CINCINNATI — Johnny Cueto came down with a bum shoulder. So did Homer Bailey. Bronson Arroyo was tested for something called valley fever and was diagnosed with mononucleosis instead.
And that was only spring training.
The hits kept coming for the Cincinnati Reds, who didn't make much of a stand while trying to defend their NL Central title.
"If our year's been a road, it's been a foggy road," Manager Dusty Baker said. "Waiting for the sun to burn it off, it never did."
The fog rolled in shortly after the 91-win team was bumped from the playoffs, no-hit and swept by the Philadelphia Phillies. They spent more than $150 million in the off-season on contract extensions for Cueto, Arroyo, Joey Votto and Jay Bruce. They tried to patch over problems at shortstop and left field.
General Manager Walt Jocketty thought that by keeping the core of a playoff team intact, it would be set up for another title run. His biggest moves backfired, and the Reds finished in third place at 79-83 — their 10th losing season in the last 11 years.
"This is going to be a strange off-season, I think," Arroyo said. "I don't think anyone in the clubhouse right here has any idea of the moves the front office wants to make. They have a lot on their plate and I don't know what direction they are going in."
In some ways, they're stuck in the same place as a year ago. Fresh off their first playoff appearance in 15 years, the Reds seemed flush with offense and young pitching. The problem areas were shortstop, left field and third base, where Scott Rolen was having problems with his back and neck.
They replaced shortstop Orlando Cabrera with Edgar Renteria and let him share the job with Paul Janish. Both struggled mightily. They kept Jonny Gomes in left field and brought in Fred Lewis to share the spot, a move that backfired, too. Rolen's body gave out again — he played in only 65 games, batted .242, hit five homers and had shoulder surgery.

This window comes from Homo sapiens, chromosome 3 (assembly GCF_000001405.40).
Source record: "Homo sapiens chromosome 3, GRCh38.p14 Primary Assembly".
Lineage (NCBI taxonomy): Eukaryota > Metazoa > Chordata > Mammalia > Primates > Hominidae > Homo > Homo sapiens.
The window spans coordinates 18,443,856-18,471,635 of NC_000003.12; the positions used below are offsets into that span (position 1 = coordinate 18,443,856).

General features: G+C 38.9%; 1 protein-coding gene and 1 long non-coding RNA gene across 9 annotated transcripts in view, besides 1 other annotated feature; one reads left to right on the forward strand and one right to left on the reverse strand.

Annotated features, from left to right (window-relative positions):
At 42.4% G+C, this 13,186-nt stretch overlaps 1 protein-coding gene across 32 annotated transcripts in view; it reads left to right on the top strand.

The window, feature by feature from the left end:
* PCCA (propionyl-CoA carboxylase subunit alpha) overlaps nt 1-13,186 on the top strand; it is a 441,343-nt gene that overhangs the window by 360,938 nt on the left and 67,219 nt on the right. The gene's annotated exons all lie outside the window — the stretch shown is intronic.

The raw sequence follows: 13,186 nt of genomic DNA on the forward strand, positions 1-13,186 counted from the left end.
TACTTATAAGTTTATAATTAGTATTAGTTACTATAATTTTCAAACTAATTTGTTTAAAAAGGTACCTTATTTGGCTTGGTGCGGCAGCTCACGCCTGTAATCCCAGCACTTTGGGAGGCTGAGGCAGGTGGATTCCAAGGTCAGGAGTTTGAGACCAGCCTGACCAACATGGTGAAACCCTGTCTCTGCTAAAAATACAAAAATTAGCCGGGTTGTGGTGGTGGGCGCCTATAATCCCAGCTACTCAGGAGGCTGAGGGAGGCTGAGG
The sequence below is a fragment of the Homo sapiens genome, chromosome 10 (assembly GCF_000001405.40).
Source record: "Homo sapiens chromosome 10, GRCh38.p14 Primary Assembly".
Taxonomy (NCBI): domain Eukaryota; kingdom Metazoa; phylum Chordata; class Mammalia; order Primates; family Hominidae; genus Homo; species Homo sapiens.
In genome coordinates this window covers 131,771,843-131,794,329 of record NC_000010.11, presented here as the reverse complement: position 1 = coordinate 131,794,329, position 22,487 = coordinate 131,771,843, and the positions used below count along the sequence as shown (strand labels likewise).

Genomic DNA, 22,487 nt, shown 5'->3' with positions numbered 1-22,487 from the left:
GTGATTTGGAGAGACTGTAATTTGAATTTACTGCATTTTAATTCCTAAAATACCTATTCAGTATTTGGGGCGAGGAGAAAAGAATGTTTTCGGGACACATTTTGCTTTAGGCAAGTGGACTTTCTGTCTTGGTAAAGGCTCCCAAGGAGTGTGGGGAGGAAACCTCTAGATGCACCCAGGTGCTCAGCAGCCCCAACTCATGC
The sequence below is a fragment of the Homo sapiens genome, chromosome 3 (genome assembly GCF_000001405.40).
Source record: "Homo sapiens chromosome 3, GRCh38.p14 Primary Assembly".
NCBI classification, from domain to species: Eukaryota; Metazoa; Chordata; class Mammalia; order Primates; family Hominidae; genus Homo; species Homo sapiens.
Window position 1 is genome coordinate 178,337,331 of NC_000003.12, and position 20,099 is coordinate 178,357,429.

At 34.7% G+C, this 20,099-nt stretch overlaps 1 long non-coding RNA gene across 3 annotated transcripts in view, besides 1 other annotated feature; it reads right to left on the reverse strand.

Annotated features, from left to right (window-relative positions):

As a result, the Reds took a giant step back at three of the eight everyday positions.
That wasn't all.
Votto followed his National League MVP season with another impressive one, leading the league in doubles, walks, on-base percentage and batting with runners in scoring position. Bruce had 32 homers, 97 RBI and a .256 average. Drew Stubbs lost his leadoff spot in the order because of his propensity to strike out — 205 times, most in the majors.
The pitching was the biggest problem.
The rotation was in flux throughout the season because of injuries and Edinson Volquez's struggles. Arroyo never fully recovered from the mono and gave up a club-record 46 homers while going 9-12. Once healthy, Cueto went 9-5 with a 2.31 ERA. Mike Leake also was dependable in his second pro season, going 12-9 with a 3.86 ERA.
The others were inconsistent or worse. The Reds' pitching staff finished 12th in the league with a 4.16 ERA and gave up 185 homers, second-most in the league.
So, where do they go from here?
Rolen turns 37 on April 4. He didn't play after surgery to clean out his left shoulder on Aug. 3. He's got one year left on his contract at $6.5 million.
Left field is still a question — do the Reds give it to one of their young players, or try to bring in yet another veteran? Rookie shortstop Zack Cozart played well after a midseason promotion, but needed reconstructive surgery on his left elbow after a collision at second base.
The Reds also have to sort out the pitching staff and could be in the market to acquire a starter. They have to decide whether to move left-hander Aroldis Chapman into a starter's role after a year and a half in the bullpen.
The Reds have $12 million options on closer Francisco Cordero (37 saves) and second baseman Brandon Phillips, who would like a long-term deal rather than the one-year commitment.
"That's like if you rent a house for a year," Phillips said. "That's not going to work."